Whilst there have been no particular sea changes in the VAT legislation or policy announcements by HMRC other than perhaps the changes to the Flat Rate Scheme announced last year, one area of interest seems to have come to fore over the past year. This is the scrutiny of the 5% reduced rate construction work.

The reduced rate is provided for in Schedule 7A VATA 1994, Group 6 covers Residential Conversions and Group 7 is for Residential Renovations and Alterations – the 2 year empty home relief. The relief is more complex than it first appears because HMRC’s public notice on the subject does not give much in the way of detail.

This article focusses on a couple of the areas which we have come across recently. Both Groups apply the reduced rate to “qualifying services” related to the works and the point of interest is the extent of the reduced rating. The reduced rate applies to works carried out by a builder to the fabric of the building or premises or in connection with the means of providing certain facilities to the building and within the “immediate site”. The legislation does not define what fabric is but it is generally regarded as being the walls, roof, internal surfaces, doors, windows, plumbing and so on. The works do not need to be structural, and the installation of any goods into the building do not qualify for relief unless they fit into the accepted definition of “building materials”.

So, if an empty house is being renovated, most of the works can be reduced rated, but the vexed question is can those same services of repair and maintenance still have the relief in a conversion? Conversion works may amount to very little if a single household dwelling is converted to a multi-occupancy dwelling but what about works to the roof, are they a necessary part of the conversion? It is point which HMRC may raise on conversion works of larger, more expensive properties.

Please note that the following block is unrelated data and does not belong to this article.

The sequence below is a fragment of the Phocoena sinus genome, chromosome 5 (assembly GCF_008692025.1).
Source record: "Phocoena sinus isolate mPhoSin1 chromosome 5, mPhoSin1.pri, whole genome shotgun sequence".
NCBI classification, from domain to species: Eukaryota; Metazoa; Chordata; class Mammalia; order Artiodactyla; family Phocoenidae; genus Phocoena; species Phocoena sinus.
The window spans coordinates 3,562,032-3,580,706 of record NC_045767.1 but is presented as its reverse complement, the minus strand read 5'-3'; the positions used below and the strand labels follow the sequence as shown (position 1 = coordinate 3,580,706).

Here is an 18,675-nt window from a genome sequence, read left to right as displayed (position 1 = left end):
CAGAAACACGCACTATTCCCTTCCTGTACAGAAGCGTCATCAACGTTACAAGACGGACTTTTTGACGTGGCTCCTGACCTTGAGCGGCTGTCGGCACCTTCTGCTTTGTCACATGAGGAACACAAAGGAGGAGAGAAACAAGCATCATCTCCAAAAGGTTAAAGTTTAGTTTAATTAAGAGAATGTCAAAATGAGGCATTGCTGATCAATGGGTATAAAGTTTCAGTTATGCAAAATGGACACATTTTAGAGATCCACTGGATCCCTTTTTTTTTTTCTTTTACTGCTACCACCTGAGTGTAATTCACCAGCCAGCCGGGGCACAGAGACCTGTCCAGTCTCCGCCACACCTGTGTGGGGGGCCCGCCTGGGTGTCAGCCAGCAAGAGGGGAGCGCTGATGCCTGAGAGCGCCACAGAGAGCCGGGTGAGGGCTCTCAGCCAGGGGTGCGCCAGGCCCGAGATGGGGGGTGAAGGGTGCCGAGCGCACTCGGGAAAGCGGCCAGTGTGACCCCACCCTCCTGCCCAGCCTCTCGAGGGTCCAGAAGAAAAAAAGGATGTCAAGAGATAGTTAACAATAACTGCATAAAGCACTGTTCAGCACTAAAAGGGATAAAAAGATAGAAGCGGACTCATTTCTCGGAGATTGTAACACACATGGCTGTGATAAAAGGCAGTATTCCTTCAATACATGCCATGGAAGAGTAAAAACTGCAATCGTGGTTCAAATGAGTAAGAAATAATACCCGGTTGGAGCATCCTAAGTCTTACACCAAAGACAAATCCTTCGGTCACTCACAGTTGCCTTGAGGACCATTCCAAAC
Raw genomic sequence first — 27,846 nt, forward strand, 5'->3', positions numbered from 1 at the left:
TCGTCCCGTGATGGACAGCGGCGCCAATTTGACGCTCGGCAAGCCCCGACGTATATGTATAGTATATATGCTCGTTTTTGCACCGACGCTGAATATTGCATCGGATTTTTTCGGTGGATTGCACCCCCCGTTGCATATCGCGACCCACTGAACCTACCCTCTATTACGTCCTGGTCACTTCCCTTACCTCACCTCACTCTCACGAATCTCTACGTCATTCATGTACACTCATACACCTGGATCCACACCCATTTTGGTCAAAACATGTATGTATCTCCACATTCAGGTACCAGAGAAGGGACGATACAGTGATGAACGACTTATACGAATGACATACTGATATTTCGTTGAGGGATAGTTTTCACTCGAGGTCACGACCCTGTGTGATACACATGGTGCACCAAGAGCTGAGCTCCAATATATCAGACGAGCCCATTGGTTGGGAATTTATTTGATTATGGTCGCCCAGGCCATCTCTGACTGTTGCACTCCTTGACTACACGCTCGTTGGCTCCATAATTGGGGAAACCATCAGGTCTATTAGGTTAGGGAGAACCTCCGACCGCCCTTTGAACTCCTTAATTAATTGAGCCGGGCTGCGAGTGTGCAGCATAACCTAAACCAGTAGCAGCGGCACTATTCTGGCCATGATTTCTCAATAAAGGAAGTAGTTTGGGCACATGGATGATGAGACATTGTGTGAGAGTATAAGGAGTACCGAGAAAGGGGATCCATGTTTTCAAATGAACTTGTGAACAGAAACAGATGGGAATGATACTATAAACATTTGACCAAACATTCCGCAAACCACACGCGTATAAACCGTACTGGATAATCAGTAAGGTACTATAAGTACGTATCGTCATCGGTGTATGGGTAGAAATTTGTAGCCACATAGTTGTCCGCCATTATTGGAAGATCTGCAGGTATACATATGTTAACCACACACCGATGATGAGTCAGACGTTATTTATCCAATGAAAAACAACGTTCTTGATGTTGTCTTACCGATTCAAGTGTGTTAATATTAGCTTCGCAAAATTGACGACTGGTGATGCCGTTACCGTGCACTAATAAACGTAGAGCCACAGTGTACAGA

Moving on to the question of works within the immediate site, the law allows the reduced in connection with the means of providing water, power, heat, access, drainage , security or waste disposal. Taking the case of access, it is clear that a new drive to a garage or parking area should qualify but what about hard landscaping around a larger building which has several minor entrances into it?

Omnis has dealt with these and other issues in respect of reduced rated projects and finally there is one other important point of detail to consider – planning permission. The law removes the 5% relief if any statutory planning consent need for the works has not been granted. There has been a Lower-tier Tribunal case concerning a disputed DIY claim where the planning permission allowed extensions and alterations to a building but the building was actually rebuilt. The planning authority seemingly did not object to the change to the plans; however the Tribunal found that the works had not been lawful and dismissed the appeal. The Tribunal commented that even if retrospective permission had been granted, it would not have been enough to render the works lawful at the time of the claim.

As with most aspects of VAT, the devil is always in the detail!